So here are a couple of resources I ran across recently for learning (or teaching) philosophy. The first is the beautifully drawn An Illustrated Book of Bad Arguments. You can read the whole book online, but here are a couple of examples.

Confusing Correlation with Causation

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How Important Is the Doctrine of the Church?

How do you decide how important a theological issue is? Does the mode of baptism warrant as much attention as the incarnation? Few would say so. But how do we know?

doctrine of the church ecclesiology people of god

That’s the question Gregg Allison addresses at the beginning of his excellent book Strangers and Sojourners: The Doctrine of the Churchwhich I’ll be reviewing in full sometime soon. And although he argues that the doctrine of the church may not rate up there with things like the incarnation and the atonement, he still thinks it qualifies as a central theological issue. (Of course, since he just wrote an almost 500-page book on the subject, that really shouldn’t surprise us too much.)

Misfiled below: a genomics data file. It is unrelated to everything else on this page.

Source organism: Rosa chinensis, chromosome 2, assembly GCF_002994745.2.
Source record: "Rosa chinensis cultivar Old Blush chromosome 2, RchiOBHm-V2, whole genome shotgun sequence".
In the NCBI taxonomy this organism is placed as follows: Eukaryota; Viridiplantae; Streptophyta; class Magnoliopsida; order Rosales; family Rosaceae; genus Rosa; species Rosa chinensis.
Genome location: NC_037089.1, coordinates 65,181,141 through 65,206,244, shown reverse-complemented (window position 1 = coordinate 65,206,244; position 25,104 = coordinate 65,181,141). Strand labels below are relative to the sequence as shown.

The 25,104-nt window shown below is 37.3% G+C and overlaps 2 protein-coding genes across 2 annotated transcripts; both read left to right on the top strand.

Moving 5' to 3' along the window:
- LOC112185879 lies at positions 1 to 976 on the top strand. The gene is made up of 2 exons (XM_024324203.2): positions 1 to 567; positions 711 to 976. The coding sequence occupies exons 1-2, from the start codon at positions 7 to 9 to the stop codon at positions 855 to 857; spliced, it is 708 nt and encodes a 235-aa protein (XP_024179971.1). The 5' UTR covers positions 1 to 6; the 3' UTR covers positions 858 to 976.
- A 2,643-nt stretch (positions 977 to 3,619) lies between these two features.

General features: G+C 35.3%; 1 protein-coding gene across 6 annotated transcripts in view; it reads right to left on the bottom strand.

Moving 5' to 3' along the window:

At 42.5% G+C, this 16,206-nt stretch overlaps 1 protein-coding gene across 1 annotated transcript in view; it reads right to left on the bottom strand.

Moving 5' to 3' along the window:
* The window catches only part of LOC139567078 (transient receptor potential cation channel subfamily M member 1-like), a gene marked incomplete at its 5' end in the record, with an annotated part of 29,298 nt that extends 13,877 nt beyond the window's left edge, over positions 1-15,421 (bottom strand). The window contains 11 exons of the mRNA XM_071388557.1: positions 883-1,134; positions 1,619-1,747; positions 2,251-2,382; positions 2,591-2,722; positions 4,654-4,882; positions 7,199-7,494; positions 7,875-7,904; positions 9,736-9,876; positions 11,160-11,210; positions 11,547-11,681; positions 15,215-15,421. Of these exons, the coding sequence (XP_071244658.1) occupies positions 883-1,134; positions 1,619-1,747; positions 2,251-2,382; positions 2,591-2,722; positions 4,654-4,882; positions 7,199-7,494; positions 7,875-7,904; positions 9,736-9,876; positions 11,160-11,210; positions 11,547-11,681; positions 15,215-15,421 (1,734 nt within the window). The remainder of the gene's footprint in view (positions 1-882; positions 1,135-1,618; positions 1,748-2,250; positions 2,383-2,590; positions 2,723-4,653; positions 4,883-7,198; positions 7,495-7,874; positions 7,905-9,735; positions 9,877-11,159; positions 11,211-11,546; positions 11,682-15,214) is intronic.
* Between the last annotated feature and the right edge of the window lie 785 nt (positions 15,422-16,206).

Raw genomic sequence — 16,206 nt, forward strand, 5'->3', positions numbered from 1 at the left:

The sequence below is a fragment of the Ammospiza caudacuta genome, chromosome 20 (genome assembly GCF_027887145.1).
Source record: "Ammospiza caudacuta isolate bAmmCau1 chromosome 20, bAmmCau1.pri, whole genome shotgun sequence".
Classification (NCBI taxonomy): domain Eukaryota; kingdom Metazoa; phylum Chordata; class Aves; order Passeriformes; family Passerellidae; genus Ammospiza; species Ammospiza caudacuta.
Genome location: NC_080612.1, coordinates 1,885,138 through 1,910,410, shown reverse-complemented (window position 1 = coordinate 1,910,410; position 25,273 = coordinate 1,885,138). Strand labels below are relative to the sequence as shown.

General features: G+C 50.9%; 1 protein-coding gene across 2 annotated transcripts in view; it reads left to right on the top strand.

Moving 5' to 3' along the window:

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The Terrible, Horrible, No Good, Really Bad Gift

I have received some awful presents over the years. That’s particularly frustrating since I’m a very easy person to buy gifts for. It’s quite simple: just get me books. If you don’t know which ones, ask. If you don’t want to ask, grab a gift card. If a gift card is too complicated, slip some money in a napkin with “Book” written on it. It can even be a used napkin, I don’t care.

But no, people want to get creative. They try to come up with something unique and inspiring. So instead of a good book, I end up with another gadget or gizmo, along with an opportunity to practice my admittedly rusty etiquette, smiling awkwardly and trying not to let on that I really just want to go back to my office and finish reading the book I bought myself for my birthday.

Unless you’re my daughter and your gift is some amazing thing you made out of clay with your very own hands, skip the creativity and buy me a book.